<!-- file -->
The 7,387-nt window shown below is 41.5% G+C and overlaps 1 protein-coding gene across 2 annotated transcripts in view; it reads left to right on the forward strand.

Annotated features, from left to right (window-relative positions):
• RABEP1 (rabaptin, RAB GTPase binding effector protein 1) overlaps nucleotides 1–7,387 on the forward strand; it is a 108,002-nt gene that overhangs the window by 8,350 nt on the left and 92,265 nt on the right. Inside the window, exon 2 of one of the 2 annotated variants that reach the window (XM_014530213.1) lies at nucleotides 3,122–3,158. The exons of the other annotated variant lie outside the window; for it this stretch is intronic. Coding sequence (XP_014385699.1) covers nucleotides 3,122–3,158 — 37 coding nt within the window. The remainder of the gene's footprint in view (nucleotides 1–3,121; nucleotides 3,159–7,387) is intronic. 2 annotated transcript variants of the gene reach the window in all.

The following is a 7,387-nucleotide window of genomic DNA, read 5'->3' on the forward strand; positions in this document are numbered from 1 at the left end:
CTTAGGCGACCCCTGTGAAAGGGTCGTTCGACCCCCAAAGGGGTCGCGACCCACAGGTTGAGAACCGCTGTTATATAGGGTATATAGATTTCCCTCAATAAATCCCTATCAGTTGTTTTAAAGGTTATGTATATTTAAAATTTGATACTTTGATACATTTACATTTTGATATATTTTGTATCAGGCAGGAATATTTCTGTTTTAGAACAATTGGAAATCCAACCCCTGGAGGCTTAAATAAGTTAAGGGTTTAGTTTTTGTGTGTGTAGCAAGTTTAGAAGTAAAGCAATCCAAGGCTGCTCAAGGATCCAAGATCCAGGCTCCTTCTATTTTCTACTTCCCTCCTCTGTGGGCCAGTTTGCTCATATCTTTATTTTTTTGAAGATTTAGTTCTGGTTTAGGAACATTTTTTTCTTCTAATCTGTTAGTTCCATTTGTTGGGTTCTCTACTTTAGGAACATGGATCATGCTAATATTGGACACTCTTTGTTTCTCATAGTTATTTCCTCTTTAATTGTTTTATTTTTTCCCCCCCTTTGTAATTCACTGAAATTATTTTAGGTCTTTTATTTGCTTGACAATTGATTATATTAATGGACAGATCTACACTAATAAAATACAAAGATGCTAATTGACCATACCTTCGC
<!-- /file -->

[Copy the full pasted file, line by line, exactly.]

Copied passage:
The 7,387-nt window shown below is 41.5% G+C and overlaps 1 protein-coding gene across 2 annotated transcripts in view; it reads left to right on the forward strand.

Annotated features, from left to right (window-relative positions):
• RABEP1 (rabaptin, RAB GTPase binding effector protein 1) overlaps nucleotides 1–7,387 on the forward strand; it is a 108,002-nt gene that overhangs the window by 8,350 nt on the left and 92,265 nt on the right. Inside the window, exon 2 of one of the 2 annotated variants that reach the window (XM_014530213.1) lies at nucleotides 3,122–3,158. The exons of the other annotated variant lie outside the window; for it this stretch is intronic. Coding sequence (XP_014385699.1) covers nucleotides 3,122–3,158 — 37 coding nt within the window. The remainder of the gene's footprint in view (nucleotides 1–3,121; nucleotides 3,159–7,387) is intronic. 2 annotated transcript variants of the gene reach the window in all.

The following is a 7,387-nucleotide window of genomic DNA, read 5'->3' on the forward strand; positions in this document are numbered from 1 at the left end:
CTTAGGCGACCCCTGTGAAAGGGTCGTTCGACCCCCAAAGGGGTCGCGACCCACAGGTTGAGAACCGCTGTTATATAGGGTATATAGATTTCCCTCAATAAATCCCTATCAGTTGTTTTAAAGGTTATGTATATTTAAAATTTGATACTTTGATACATTTACATTTTGATATATTTTGTATCAGGCAGGAATATTTCTGTTTTAGAACAATTGGAAATCCAACCCCTGGAGGCTTAAATAAGTTAAGGGTTTAGTTTTTGTGTGTGTAGCAAGTTTAGAAGTAAAGCAATCCAAGGCTGCTCAAGGATCCAAGATCCAGGCTCCTTCTATTTTCTACTTCCCTCCTCTGTGGGCCAGTTTGCTCATATCTTTATTTTTTTGAAGATTTAGTTCTGGTTTAGGAACATTTTTTTCTTCTAATCTGTTAGTTCCATTTGTTGGGTTCTCTACTTTAGGAACATGGATCATGCTAATATTGGACACTCTTTGTTTCTCATAGTTATTTCCTCTTTAATTGTTTTATTTTTTCCCCCCCTTTGTAATTCACTGAAATTATTTTAGGTCTTTTATTTGCTTGACAATTGATTATATTAATGGACAGATCTACACTAATAAAATACAAAGATGCTAATTGACCATACCTTCGC